I didn’t wear red lipstick before I moved to New York, when I was 22 — not outside of dance recitals in Fort Lauderdale, when heaps of us gathered backstage to smear bright-red paint on our teenage mouths.
Then, one day, after living here for a few months fresh out of college, I waltzed into Bloomingdale’s on Lexington Avenue with a birthday gift card and decided today was the day. I would procure my very own tube of red lipstick, the good kind, one that would last. Not the 99-cent versions that broke in half, melted all over my hands in the heat, dried up my lips, or caked on so thick I could barely feel them.
I had tried other brands, but their reds, while beautiful, caked uncomfortably on my mouth, disappeared with my morning coffee, or simply broke after a few uses. So I went to Chanel. I pointed to the reddest and shiniest of reds behind the counter, which turned out to be Rouge Coco in 444 Gabrielle. “I’d like that lipstick, please,” I said to the salesclerk. I twisted the shiny, glossy red up from its base and smoothed it over my lips. It looked exactly like the kind Marilyn Monroe wore in the opening scene of Gentlemen Prefer Blondes, and it felt great, too. The lipstick delivered a light-but-creamy coat of bold, juicy color, with just a hint of sparkle. It had a slick, glossy finish, but magically, my lips didn’t feel sticky. Instead, they felt as moisturized as if I had applied chapstick.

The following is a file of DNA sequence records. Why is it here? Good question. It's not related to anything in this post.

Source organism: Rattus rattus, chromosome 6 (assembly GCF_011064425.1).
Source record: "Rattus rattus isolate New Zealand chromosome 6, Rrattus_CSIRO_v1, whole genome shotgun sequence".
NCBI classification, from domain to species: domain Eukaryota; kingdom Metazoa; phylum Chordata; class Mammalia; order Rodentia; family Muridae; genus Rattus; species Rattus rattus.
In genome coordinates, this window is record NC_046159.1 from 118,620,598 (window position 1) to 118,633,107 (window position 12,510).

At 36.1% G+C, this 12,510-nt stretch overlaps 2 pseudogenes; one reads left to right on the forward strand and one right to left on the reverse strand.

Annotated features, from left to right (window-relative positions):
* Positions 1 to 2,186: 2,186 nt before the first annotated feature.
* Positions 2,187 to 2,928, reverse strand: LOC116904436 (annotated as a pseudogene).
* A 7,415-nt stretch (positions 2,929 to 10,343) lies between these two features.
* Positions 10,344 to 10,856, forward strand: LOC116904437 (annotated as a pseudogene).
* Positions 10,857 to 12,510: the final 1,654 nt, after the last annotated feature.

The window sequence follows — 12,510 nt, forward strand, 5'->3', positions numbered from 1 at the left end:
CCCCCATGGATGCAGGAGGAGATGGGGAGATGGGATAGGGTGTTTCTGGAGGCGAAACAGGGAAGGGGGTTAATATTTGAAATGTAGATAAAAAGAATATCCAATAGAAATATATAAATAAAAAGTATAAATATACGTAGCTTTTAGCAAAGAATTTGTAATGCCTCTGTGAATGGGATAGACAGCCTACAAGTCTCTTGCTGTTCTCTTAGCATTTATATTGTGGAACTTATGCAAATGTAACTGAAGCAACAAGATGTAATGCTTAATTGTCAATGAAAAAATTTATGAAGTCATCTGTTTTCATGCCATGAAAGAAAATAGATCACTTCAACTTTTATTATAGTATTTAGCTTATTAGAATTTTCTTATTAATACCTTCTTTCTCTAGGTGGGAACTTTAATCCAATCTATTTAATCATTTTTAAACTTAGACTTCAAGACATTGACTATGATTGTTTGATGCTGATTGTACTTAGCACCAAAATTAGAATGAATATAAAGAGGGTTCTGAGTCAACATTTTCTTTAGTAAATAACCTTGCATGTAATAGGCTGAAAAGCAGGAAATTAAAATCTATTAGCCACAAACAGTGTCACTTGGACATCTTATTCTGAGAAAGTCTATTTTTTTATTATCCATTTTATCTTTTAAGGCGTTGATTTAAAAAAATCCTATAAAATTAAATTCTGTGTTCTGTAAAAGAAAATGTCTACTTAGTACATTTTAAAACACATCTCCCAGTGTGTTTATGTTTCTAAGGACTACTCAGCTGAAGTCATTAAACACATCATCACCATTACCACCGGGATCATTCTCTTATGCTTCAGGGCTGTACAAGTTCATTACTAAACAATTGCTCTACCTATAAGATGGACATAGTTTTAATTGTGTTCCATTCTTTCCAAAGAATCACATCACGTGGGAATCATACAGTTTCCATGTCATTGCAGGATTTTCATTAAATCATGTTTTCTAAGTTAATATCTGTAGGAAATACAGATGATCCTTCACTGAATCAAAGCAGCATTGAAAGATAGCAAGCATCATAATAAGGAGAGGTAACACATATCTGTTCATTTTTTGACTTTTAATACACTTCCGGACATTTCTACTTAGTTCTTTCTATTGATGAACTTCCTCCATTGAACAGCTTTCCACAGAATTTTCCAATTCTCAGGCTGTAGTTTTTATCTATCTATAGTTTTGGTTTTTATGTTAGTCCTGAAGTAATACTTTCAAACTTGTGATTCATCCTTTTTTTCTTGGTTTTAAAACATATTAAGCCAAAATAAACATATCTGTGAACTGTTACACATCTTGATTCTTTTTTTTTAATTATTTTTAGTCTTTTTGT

But how would I justify the $37 price tag? For a lipstick? At the time, even with my gift card, it was a splurge for a beauty product, the most I had ever spent. I would discover, however, that it would last for years, worn with some regularity. I chalk it up to the super-pigmented bright color that doesn’t demand reapplication, and a formula that’s impervious to melting or breakage. It’s easily the best red lipstick I’ve ever bought.
Today, the luscious red has become a signature of sorts. I wear it to parties and to the grocery store, to host my nonfiction reading series and to dive bars. Every time, it feels like a little vote of confidence that I’m here for the long term.
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